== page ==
In September, I had the opportunity to take my first trip to Oklahoma City – the OKC. In town for about four days for the International Economic Development Council’s (IEDC) annual conference, I knew that to balance the great conference content and my desire to see and experience the city I would have to be super intentional and experimental when it came to travel. My first takeaway is that OKC is a very accessible city, easy to navigate and featuring multiple modes of transit. I walked close to 40 miles while in town, learned to ride the scooters that were conveniently corralled around the city, and took advantage of the streetcar. In no time at all I was getting around town so quickly and easily I felt like a native. Here are some other takeaways from my visit.
Oklahoma City takes advantage of every opportunity to create moments. Outdoor dining options, an explosion of paint to brighten underpasses, and the economic development opportunities provided by alleyway activation.
The City has made very purposeful investments in public spaces that provide opportunities for recreation and entertainment. Scissortail Park has a splash pad, jungle gyms, trails, a large pond with boat rentals, as well as multiple restaurants and is a place that attracts residents and tourists alike. Nearby Bricktown – and the centerpiece Canal Walk – is the entertainment district with live music, canal boat tours, restaurants, clubs, and even a mini-golf course. Activities and fun for all ages!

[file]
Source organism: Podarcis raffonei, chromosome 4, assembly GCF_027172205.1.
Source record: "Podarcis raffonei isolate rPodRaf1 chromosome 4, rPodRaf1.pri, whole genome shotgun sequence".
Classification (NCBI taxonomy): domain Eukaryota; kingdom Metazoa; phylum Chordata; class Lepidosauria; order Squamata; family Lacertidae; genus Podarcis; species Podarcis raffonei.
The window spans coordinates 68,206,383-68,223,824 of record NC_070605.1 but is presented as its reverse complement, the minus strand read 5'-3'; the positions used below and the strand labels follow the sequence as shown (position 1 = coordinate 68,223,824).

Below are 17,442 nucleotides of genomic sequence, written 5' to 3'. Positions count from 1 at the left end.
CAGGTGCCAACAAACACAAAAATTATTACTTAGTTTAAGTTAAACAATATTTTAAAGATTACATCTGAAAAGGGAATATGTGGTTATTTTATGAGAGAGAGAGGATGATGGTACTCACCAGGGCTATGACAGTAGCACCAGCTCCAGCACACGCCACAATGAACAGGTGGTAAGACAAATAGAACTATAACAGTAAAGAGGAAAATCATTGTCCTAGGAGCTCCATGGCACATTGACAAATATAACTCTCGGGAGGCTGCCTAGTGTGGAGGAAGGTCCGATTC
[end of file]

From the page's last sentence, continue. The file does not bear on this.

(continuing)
Like many cities, Oklahoma City is made up of neighborhoods with varied histories and unique character. A program of neighborhood branding through banners, pole mounted signs, and signage decorating bridges keeps visitors and residents grounded in a sense of place with a cohesive look and feel, while also providing differentiation in logos. Immediately adjacent to downtown are Deep Deuce, Midtown, Bricktown, and Automobile Alley.
SPEAKING OF SIGNAGE…
The Automobile Alley neighborhood takes its name from the concentration of historic automobile showrooms in the area. Many of these historic buildings retain their iconic neon signs, seen here.
The neighborhood has claimed neon signs as a character defining feature, even offering grants to local businesses for the creation, repair, and maintenance of both historical and new neon signs. The effect is dynamic and creates a sense of activity and vitality in the district.
AND MORE SIGNAGE…
OKC uses other forms of signage for maximum impact. Throughout the central business district you will find historical interpretive signage providing important glimpses into the past. Other signs act as wayfinding on the extensive canal trail, and Downtown OKC branded window clings add to the sense of place and atmosphere.
OKC was a surprising city. Thoughtfully developed with a blending and appreciation of both the old and the new, accessible and attractive, vibrant and thriving. Y’all, there was so much to see and do that I am already planning to go back to experience even more!